[Skip to Content]
Visit us on Facebook Visit us on FacebookVisit us on Twitter Visit us on TwitterVisit our RSS Feed View our RSS Feed
SEA Currents February 17th, 2020
CategoriesCategoriesCategories Contact UsContact Us ArchivesArchives Region/OfficeRegion SearchSearch

Oct

03

Date prong graphic

National Medical Librarians Month Feature: Exhibits and Events: Reaching Your Campus and Community: Meet Beth Auten

Posted by on October 3rd, 2018 Posted in: Advocacy, Blog



Beth Auten, MSLIS, MA, AHIP
Health & Human Services Librarian
J. Murrey Atkins Library
University of North Carolina, Charlotte

As we celebrate National Medical Librarians Month, it’s a good time to think about ways to increase awareness of our profession and the many things we do, including outreach to our local communities, and marketing and promotion of all that we, and our libraries, have to offer. Many of you already know that NLM makes traveling exhibits—condensed versions of their exhibits intended for display at medical, university, and public libraries—available free of charge. This is a popular program, with booking periods filling up years in advance, but absolutely worth waiting for.

Our library recently hosted an exhibit focused on health care reform at the grassroots level, For All the People: A Century of Citizen Action in Health Care Reform. The NLM Exhibition Program provides a wealth of resources, including an online version of the exhibit, lesson plans for K-12 and higher education, images and text that can be used in promotional materials, and more. With so much already available, a small team at your library can plan events to coincide with the exhibition, and promote it to your campus and community.

The timing of the exhibit was a challenge for us—we were able to book it within the year, by taking a booking period that opened up, but it was right at the beginning of a new fall semester. Even with the exhibit on display in August, just as classes began and the faculty and students returned to campus, we were able to schedule events with on-campus experts and advocates for health care reform. The events included a presentation on using data science in community health projects; a film screening; and a panel discussion with several physicians, a health studies professor, and a journalist who has written extensively on health topics. Some faculty members gave their students credit for attending events and reporting back on what they learned.

While you are waiting to book an NLM traveling exhibit, or waiting on one to arrive, you could plan an exhibit showcasing local materials and collections. (This is also an opportunity to supplement the content of the traveling exhibit, if you have related material in your collection.) This past April, I worked with a faculty member in public policy and consulted our Department of Public Health Sciences to put together an exhibit on local public health history to coincide with National Public Health Week.

Initially, we weren’t sure what resources might be available to us, but found that our library’s Special Collections & University Archives department has the records of the local health department from its beginnings in the early Twentieth century through the 1970s, when its authority was transferred to the county government. There was a wealth of information in those records, and other local historical collections, about public health crises including the 1918 influenza pandemic and polio epidemics in the 1940s; development of sanitation and environmental health policies; and the work of physicians, nurses, and other health workers in schools and community clinics.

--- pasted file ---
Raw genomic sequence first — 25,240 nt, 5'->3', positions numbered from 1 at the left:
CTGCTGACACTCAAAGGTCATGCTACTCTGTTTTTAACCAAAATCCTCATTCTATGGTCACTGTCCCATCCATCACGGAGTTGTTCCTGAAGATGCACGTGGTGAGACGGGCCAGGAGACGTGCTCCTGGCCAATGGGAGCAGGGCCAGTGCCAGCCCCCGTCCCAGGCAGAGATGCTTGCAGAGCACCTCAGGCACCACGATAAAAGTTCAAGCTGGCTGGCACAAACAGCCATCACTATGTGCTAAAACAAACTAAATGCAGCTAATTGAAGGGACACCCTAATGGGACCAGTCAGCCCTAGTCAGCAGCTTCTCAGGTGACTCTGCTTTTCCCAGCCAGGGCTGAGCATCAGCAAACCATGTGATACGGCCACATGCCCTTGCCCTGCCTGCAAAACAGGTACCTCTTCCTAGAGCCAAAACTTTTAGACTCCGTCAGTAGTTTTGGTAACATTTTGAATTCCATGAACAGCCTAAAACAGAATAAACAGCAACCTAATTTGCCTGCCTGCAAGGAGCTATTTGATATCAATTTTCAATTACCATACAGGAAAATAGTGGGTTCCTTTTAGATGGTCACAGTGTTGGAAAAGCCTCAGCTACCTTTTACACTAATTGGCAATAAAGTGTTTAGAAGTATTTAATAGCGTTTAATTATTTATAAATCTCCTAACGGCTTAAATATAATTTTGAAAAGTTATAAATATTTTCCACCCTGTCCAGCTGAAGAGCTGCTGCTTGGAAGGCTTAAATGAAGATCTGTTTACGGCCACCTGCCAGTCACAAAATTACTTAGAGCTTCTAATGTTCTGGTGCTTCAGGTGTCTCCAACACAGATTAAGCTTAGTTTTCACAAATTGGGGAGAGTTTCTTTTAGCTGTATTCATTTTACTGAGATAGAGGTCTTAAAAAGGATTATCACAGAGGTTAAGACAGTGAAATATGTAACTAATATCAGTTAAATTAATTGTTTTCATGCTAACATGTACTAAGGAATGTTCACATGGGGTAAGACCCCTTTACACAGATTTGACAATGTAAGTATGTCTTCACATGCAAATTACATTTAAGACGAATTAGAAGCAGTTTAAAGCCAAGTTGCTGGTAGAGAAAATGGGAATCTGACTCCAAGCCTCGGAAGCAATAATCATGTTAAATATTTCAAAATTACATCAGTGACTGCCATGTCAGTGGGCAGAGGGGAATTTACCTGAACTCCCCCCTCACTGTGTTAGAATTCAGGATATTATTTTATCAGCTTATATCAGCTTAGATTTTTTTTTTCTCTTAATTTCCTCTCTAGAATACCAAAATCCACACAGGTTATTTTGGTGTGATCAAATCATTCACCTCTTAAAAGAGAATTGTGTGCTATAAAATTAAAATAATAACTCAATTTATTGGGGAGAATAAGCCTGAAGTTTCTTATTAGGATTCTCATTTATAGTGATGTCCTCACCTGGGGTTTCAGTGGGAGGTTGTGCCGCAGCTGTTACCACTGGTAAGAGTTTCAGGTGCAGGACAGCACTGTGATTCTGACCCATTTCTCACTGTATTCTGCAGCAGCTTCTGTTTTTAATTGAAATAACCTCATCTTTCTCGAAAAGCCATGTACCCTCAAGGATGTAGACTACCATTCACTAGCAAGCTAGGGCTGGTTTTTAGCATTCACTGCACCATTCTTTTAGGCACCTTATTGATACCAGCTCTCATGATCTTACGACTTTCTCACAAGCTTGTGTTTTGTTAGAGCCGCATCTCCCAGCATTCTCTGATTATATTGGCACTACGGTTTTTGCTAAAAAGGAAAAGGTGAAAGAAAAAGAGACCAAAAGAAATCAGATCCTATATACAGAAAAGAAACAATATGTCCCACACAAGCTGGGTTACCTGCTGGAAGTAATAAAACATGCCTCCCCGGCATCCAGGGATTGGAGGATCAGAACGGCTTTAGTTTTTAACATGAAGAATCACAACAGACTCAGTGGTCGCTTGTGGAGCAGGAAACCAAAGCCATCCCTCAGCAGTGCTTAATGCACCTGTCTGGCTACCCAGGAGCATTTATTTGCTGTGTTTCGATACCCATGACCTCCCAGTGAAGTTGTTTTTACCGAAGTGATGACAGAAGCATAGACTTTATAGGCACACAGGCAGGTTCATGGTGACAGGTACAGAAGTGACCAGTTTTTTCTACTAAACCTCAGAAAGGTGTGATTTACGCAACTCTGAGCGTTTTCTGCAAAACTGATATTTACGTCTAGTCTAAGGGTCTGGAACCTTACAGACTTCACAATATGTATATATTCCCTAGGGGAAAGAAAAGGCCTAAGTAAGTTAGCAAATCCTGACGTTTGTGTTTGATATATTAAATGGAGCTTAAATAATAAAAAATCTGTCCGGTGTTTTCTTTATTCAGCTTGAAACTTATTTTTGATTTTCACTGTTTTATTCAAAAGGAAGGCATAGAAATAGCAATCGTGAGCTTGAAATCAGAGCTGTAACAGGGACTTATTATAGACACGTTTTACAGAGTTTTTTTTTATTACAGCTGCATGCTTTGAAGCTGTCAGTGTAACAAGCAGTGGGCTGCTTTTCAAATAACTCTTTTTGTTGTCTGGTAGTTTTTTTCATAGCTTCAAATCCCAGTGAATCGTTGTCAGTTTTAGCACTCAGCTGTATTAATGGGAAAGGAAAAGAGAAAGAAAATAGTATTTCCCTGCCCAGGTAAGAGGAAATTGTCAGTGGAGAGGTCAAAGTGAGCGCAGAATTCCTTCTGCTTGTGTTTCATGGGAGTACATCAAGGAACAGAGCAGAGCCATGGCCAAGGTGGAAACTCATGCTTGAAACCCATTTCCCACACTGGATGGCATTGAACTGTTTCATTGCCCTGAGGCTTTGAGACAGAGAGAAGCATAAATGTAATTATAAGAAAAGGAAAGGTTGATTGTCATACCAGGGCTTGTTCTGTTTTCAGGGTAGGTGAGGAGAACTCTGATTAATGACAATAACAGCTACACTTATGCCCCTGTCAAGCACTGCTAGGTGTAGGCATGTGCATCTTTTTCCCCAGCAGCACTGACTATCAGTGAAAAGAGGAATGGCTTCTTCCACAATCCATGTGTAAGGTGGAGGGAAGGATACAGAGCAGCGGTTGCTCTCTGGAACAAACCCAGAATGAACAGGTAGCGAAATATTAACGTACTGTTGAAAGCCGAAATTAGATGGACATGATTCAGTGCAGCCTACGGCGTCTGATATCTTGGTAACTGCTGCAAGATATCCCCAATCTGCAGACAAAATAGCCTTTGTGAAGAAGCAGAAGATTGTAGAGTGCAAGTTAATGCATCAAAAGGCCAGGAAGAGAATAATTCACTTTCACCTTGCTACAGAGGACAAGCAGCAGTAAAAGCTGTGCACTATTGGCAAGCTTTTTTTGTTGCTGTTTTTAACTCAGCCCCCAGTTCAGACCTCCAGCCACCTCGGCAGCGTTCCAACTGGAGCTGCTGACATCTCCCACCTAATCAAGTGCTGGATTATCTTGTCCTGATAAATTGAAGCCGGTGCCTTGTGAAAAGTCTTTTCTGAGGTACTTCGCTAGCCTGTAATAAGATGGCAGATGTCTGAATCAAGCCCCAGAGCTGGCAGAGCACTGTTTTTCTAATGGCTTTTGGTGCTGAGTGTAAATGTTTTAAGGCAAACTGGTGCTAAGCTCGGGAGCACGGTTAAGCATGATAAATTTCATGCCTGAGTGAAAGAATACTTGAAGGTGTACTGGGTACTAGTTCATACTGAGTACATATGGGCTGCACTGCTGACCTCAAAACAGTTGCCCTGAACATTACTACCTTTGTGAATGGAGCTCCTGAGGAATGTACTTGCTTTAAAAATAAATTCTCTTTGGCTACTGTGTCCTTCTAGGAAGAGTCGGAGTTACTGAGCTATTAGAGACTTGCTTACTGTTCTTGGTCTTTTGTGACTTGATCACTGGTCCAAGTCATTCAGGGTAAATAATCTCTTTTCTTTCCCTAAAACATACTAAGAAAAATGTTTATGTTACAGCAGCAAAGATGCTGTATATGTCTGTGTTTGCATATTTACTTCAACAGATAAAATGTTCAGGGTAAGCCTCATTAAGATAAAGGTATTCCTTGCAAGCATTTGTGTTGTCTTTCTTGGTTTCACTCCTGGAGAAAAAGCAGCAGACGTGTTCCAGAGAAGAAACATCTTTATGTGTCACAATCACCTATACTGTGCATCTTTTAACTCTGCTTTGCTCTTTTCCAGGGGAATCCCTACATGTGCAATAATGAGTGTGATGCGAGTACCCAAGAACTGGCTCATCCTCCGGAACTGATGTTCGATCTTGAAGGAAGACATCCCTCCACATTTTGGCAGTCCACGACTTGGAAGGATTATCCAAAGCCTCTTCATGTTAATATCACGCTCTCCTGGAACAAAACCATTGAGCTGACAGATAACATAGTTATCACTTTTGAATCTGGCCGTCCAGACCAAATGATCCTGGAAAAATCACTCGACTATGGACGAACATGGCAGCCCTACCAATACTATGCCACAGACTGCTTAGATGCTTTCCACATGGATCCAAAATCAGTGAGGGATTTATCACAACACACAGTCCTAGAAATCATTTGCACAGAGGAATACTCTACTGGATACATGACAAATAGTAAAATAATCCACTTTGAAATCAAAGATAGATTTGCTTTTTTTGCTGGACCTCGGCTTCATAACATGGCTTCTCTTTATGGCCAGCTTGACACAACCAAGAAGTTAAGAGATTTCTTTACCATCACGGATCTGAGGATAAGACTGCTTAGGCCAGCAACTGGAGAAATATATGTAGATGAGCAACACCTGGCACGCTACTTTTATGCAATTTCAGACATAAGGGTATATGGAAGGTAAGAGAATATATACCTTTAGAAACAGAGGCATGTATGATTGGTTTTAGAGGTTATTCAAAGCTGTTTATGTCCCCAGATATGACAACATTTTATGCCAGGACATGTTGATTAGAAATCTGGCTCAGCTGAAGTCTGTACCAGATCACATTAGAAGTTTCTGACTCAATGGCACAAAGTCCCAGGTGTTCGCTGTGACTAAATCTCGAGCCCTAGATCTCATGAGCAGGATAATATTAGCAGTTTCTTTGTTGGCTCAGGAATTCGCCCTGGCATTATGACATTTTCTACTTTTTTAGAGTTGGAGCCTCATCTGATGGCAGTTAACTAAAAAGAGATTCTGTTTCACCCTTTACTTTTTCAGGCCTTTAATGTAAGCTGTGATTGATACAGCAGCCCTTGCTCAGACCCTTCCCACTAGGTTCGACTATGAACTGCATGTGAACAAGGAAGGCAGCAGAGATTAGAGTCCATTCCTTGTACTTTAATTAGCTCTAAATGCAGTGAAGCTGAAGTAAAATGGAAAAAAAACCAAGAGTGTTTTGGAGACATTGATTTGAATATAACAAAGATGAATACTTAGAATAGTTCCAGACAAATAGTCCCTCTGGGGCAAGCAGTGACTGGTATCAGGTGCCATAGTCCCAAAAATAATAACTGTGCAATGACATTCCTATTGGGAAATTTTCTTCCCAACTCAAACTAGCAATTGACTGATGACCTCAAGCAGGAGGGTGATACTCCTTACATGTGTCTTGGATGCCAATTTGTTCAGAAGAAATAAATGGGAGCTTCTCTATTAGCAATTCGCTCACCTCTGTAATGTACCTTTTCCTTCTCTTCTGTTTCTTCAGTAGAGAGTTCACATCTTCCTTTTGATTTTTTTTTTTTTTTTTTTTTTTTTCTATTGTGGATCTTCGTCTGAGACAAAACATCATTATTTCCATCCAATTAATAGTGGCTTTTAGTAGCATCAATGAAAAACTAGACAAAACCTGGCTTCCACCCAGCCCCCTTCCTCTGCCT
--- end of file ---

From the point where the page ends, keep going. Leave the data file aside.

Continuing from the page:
Beyond the campus community, exhibits and events are a great way to welcome the wider community into your library. If your library does any community outreach, or offers consumer health information services, exhibits and related events can provide space and opportunities to promote those services. Take a look at the NLM Exhibition Program website to see what topics might be of interest to your organization and community, and get ideas for events and resources that tie in with the exhibit topics and themes.


Our exhibit guide, featuring information about the exhibit and events, included information for community members as well as resources available to university faculty, staff, and students:
For All the People Exhibit Guide


Reese Manceaux, Research Data Librarian at J. Murrey Atkins Library, introducing speakers from the Academy for Population Health Innovation (APHI) at UNC Charlotte.
They gave a talk on data science and digital health that coincided with the NLM traveling exhibit For All The People: A Century of Citizen Action in Health Care Reform.


October is Health Literacy Month and National Medical Librarians Month! This month we will feature profiles of health literacy advocates and medical librarians in the NNLM SEA region. There’s still time to participate. If you have a story you’d like to share, please visit this post to learn how.

 

Image of the author ABOUT SEA Currents


Email author Visit author's website View all posts by

SEA CUrrents Archives 2006-Present

Subscribe to SEA Currents

Blog Categories

Funded under cooperative agreement number UG4LM012340 with the University of Maryland, Health Sciences and Human Services Library, and awarded by the DHHS, NIH, National Library of Medicine.

NNLM and NATIONAL NETWORK OF LIBRARIES OF MEDICINE are service marks of the US Department of Health and Human Services | Copyright | Download PDF Reader